The story popped up on the Los Angeles Times website Saturday night. The headline: “Justice Department warns LAPD to take a stronger stance against racial profiling.”
One might assume on reading such a headline that the Justice Department had uncovered some damning evidence that Los Angeles Police Department officers, even after working for years under the terms of a consent decree and the watchful eyes of a federal monitor, were engaging in discriminatory practices. In the print edition, the story was given any newspaper’s most prominent placement: above the fold on the front page of the Sunday edition. This, the Times was saying, is a Very Important Story, so important in fact that they followed up with a typically sophomoric editorial in Tuesday’s edition, ominously titled “Shades of the ‘old’ LAPD.”
But if you had read Sunday’s story in search of the damning evidence you thought had been uncovered, you might have reached the end of it and said to yourself, “Wait a minute, that’s … it?”
The evidence cited by the Justice Department and the Times fell somewhere well short of damning, to wit, a single conversation — recorded inadvertently and perhaps illegally — between an LAPD supervisor and two officers, in which the officers were dismissive of allegations of racial profiling. Times writer Joel Rubin described it thus:
“So, what?” one [officer] said, when told that other officers had been accused of stopping a motorist because of his race. The second officer is heard twice saying that he “couldn’t do [his] job without racially profiling.”
The officers’ comments, Justice officials found, spoke to a “perception and attitude of some LAPD officers on the street” and suggested “a culture that is inimical to race-neutral policing.”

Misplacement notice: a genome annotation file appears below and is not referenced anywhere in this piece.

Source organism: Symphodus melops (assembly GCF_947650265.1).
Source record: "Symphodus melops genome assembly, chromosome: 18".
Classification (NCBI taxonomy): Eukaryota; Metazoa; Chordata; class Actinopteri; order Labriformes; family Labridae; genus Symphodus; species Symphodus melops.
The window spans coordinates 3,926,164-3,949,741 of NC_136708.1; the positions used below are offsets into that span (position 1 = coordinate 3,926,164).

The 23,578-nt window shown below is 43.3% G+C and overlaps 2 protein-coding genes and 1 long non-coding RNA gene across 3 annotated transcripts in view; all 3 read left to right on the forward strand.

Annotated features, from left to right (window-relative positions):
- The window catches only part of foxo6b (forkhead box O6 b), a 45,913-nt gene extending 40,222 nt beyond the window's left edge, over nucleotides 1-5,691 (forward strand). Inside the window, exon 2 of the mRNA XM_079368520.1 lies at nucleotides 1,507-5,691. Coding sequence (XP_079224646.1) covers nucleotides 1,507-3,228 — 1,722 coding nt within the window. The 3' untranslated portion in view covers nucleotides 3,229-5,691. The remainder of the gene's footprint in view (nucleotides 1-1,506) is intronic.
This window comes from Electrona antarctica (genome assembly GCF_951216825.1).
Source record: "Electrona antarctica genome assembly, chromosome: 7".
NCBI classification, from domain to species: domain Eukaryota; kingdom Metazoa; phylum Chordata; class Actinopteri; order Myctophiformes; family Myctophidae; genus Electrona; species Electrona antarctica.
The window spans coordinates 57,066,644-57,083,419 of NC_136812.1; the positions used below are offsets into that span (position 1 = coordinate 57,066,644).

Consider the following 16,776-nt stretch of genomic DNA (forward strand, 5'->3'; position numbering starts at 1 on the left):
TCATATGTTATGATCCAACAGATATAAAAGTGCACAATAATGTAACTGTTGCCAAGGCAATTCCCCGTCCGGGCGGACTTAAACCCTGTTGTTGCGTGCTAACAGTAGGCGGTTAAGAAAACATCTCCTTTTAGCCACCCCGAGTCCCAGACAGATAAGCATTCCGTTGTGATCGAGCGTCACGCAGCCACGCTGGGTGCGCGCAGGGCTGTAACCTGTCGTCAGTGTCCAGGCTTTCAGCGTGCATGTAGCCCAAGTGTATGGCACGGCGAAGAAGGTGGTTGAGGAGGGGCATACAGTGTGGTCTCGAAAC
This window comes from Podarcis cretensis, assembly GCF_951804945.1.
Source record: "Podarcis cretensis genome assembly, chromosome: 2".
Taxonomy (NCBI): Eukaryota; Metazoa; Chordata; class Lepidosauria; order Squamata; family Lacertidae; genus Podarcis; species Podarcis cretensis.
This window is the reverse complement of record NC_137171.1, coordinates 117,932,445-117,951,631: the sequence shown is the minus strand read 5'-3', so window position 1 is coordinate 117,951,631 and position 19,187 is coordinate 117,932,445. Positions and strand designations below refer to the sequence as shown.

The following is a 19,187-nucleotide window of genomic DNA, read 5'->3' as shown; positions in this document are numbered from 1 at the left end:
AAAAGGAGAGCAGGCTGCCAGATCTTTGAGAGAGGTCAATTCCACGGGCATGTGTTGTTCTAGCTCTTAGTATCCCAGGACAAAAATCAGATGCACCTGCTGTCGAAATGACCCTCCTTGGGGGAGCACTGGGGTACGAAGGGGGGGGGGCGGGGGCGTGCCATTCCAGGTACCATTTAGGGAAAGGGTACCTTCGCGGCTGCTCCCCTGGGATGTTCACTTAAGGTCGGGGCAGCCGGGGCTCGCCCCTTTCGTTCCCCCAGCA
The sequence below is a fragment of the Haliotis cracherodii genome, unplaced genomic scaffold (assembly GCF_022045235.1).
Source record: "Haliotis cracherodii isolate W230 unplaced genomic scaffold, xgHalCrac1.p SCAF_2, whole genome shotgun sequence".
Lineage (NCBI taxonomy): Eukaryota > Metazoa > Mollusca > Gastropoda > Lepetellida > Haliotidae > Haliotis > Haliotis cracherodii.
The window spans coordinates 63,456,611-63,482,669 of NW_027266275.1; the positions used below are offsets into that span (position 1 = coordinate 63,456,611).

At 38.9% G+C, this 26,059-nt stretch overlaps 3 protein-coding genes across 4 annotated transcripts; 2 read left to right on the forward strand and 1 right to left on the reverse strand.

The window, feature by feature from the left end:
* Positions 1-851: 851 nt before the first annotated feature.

There are indeed perceptions and attitudes among LAPD officers that both the Justice Department and the Los Angeles Times would find distasteful, but they are not the ones being fretted over in the Times’s story. Unlike our sophisticated betters in the lawyering and newspaper businesses, police officers cannot afford to entertain the fevered utopian fantasies of those who choose to pretend, against all evidence, that crime and criminals are equally distributed among all races and ethnicities. Like police officers everywhere, LAPD officers must perceive the world as it exists, with all its many imperfections, and their attitudes are shaped accordingly. And in Los Angeles, as in any other city you might name, the reality is that blacks and Latinos are responsible for a far greater share of the city’s crime than every other ethnic group combined.
Consider: The city of Los Angeles is divided into 21 patrol divisions, each with it’s own police station and complement of officers. In examining the latest crime data from the department’s number crunchers, we can see that South Central L.A.’s 77th Street Division, populated almost entirely by blacks and Latinos, leads the city in violent crime with 2,322 incidents this year as of Nov. 6. Trailing 77th Street are the other areas that comprise South Central L.A., Southeast, Newton, and Southwest Divisions, each with more than 1,500 violent incidents. Together those four divisions account for more than 40 percent of the city’s violent crime despite being home to only 16 percent of its population.
Last in the city in violent crime is the mostly white West L.A. Division with 246 incidents, this despite having 57,000 more residents than 77th Street. What’s more, officers working in West L.A. know that much of the violent crime occurring in their area is committed by blacks and Latinos who drive in from South Central and other parts of the city to prey on the relatively prosperous inhabitants.
Would the Justice Department and the Los Angeles Times have the LAPD ignore so glaring a disparity? And who but the city’s criminals would profit if it did?